MANCHESTER - With its finances under some stress, the Manchester Rescue Squad is approaching the town for adjustments in municipal support. The rescue squad currently receives $10,000 in municipal aid from the town; however, this is down from last fiscal year by $5,000, and will continue to decrease over the next two years until the town is giving no municipal aid. This is part of an agreement that allows the squad to lease the town's building rent-free and without paying for dispatch services, saving them approximately $200,000.

Dorset will continue to provide approximately $12,000 in municipal aid, along with the other four towns served by the squad.

The rescue squad needs additional revenue to offset costs for new equipment and maintenance of their three ambulances, MRS President Ben Weiss and MRS Chief Operating Officer Mike Casey told the Manchester Select Board at their meeting on Tuesday.

The rescue squad is not a municipal entity, but the town has an agreement with the squad that allows them to request funds from the town.

Weiss explained that last year, the rescue squad operated in the red, or over-budget. For the 2013/2014 fiscal year, he said that they are striving to operate on a budget of $750,000 in expenses through their regular billing, a subscription service, and fundraising.

They are hoping to raise $82,000 through fundraising in order to break even.


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Casey said that their regular billing can sometimes be a problem and does not generate as much money as they need.

Patients who require transportation to one of the area hospitals are billed for that service; others provide for that through an annual $95 "subscription" which covers all potential trips to a hospital.

The service is available to anyone regardless of whether the person has private insurance, Medicaid or Medicare. However, if a subscriber has insurance then the subscription cost will cover copays or deductibles; if the subscriber does not have insurance then the $95 is all they will need to pay.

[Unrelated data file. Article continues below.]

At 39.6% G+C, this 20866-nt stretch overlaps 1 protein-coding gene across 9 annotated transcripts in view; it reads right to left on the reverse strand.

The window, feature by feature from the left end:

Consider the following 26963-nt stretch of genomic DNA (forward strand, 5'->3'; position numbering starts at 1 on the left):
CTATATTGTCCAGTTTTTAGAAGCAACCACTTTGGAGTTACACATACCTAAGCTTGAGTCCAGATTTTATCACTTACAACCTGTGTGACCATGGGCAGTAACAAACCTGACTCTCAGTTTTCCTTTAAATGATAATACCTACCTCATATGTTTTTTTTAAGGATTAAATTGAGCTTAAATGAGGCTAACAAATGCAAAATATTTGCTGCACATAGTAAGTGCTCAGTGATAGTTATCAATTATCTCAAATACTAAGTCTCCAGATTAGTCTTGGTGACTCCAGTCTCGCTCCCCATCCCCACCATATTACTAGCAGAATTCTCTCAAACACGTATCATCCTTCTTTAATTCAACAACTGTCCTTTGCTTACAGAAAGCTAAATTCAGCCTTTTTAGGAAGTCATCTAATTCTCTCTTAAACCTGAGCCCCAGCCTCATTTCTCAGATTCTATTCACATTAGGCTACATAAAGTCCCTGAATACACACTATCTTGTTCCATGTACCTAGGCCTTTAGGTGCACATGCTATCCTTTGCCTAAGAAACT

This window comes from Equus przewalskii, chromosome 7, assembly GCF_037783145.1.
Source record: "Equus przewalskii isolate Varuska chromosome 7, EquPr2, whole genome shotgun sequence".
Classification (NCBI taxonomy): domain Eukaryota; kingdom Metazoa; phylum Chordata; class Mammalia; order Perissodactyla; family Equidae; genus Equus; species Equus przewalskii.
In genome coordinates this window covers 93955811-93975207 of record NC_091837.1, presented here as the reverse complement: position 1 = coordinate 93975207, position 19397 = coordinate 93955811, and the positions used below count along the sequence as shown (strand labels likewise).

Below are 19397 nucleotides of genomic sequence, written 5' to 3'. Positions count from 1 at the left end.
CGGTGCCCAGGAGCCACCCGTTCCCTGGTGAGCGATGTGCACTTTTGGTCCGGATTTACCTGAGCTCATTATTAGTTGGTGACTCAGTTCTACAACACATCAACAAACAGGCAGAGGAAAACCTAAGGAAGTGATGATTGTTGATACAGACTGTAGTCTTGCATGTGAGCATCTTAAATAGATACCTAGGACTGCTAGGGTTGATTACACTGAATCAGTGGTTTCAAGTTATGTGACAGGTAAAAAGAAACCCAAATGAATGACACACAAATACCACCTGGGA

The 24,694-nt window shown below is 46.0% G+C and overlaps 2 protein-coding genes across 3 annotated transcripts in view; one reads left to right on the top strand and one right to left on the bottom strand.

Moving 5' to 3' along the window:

"The program assures no out-of-pocket cost for emergency medical services," read their official request.

When transporting a patient with Medicare, the rescue squad is told how much of the total bill they are allowed to bill. Then, out of that amount, they are only given 65-70 percent of the bill.

"There is a lag time for the [Medicare] billing," Casey said. "It can take anywhere from 90 days to a year for Medicare reimbursement," adding that at any given time, there can be about $2,000 that the rescue squad anticipates receiving but has not obtained yet.

They also see problems when it comes to where the patient is transported; Northshire Medical Center is not considered a "payable" location, because it does not contain at least six in-patient beds.

According to Casey, 60-70 percent of their calls end up being transported to some location, either Southwestern Vermont Medical Center 25 miles away, or the Rutland Regional Medical Center, or to Northshire Medical Center in Manchester. The other calls do not result in transportation, and therefore make no revenue for the rescue squad.

Both Casey and Weiss said that they are unaware of how the upcoming healthcare changes will affect their billing.

They need to purchase a new ambulance every three years, and are currently operating a 2004 model with 150,978 miles of use, a 2005 unit with 101,986 miles on it, and a 2009 unit with 62,510 miles. The trade-in cost for an ambulance of that condition is approximately $6,000, while the cost to purchase a new one every three years falls around $150,000. The annual maintenance on all three ambulances averages to $17,000 a year.

This summer alone, they have replaced two engines on their ambulances because of the age, and the amount of mileage they have taken in. Each time an ambulance needs to transport a patient to a hospital, whether it is in Rutland or Bennington, it puts approximately 60 miles, round trip, on the vehicle.